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The neonatal butterfly project – support for grieving parents and guidance for health professionals

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July is the month where we shed light on the complex and sensitive topic of ethical decision making and palliative care in neonatology and obstetrics. One outstanding project in this field is the pioneer work of the neonatal butterfly project, a group of nurses, doctors and other academics working with parents who have experienced the loss of their baby on a neonatal unit. The project does not only address healthcare professionals but also supports family members and friends with advice and connects them to support groups as well as other helpful contacts accessible on their project page.

The neonatal butterfly project wants to improve care for bereaved parents by improving staff knowledge, understanding, and practice. Its network can look back on more than 10 years of experience within this subject, offering workshops for parents plus making information accessible to healthcare professionals concerning the experiences and needs of affected parents. The purple butterfly, the project’s logo, can be put on the cot of the surviving sibling in hospital or in the medical record and resembles the deceased brother or sister. Parents can write the name of their deceased child on the card. This shall raise awareness that the surviving baby had a brother or sister and that parents have not only welcomed a baby but are, at the same time, coping with the loss of another. The cot cards are freely available to hospitals worldwide. By approaching affected parents, asking them to share the experiences they have made in hospital after baby loss, the network gained valuable insight into the emotionally complex and challenging situation these parents have to face. Evaluating their feedback, the network conducted guidelines with concrete examples and cases, which serve as practical guidance for health professionals how to best react when being confronted with bereaved parents. Unwillingly tactless or hurtful behaviour is often the result of insecurity; hence, the neonatal butterfly guidelines shall help doctors and nurses to develop a self-confident yet sympathetic way to handle parents in such a difficult situation. Currently the guidelines are available in 5 languages.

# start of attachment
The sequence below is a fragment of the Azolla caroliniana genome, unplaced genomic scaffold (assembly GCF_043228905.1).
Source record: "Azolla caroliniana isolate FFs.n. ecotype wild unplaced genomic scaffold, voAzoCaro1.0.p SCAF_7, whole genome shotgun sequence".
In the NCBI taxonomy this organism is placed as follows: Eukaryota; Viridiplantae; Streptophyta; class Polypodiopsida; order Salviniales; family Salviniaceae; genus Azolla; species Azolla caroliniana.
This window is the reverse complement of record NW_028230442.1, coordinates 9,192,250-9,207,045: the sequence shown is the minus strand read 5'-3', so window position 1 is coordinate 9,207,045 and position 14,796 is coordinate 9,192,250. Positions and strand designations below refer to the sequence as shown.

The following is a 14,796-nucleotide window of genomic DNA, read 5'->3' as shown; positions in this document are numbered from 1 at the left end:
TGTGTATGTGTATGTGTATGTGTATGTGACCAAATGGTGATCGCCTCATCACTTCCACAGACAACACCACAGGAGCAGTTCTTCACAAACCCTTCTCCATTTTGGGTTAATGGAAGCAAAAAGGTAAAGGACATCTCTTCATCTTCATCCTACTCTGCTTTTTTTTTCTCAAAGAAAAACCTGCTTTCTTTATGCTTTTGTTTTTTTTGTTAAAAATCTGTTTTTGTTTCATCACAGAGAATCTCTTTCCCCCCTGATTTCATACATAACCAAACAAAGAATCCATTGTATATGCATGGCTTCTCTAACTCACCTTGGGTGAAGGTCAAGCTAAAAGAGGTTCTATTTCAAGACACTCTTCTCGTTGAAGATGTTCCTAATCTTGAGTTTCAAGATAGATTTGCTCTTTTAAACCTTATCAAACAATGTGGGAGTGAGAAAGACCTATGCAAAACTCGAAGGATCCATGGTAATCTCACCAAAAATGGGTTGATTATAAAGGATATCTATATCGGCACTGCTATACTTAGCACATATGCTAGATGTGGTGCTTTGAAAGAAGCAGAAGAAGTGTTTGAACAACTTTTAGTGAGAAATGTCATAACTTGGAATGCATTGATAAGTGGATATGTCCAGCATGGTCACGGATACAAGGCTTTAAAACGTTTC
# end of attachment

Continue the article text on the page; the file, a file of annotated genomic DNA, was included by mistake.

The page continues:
Butterfly cot card (© Butterfly Project)

Besides the guidelines, the project also offers experience reports from parents, sharing their very personal story. These stories enable the reader to get to know the thoughts and feelings a grieving mother or father has and how they experienced the behaviour of the people around them. Sometimes they met caring people, but in other situations they had to deal with a lack of understanding for their needs and were hence put in uncomfortable situations. Between 2016 and 2017, the network extended its offer and launched a film project with 8 families talking about their specific experience of baby loss.

Losing a baby is painfully tragic and requires self-confidence to share it with strangers. In order to protect the parents, the network introduced some access barriers so certain, sensitive information is only distributed to persons with a genuine interest in the matter.

Listen to Professor Nicholas Embleton, Consultant Neonatal Pediatrician at Newcastle University talking about the Butterfly Project:


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View more:
www.neonatalbutterflyproject.org (project website)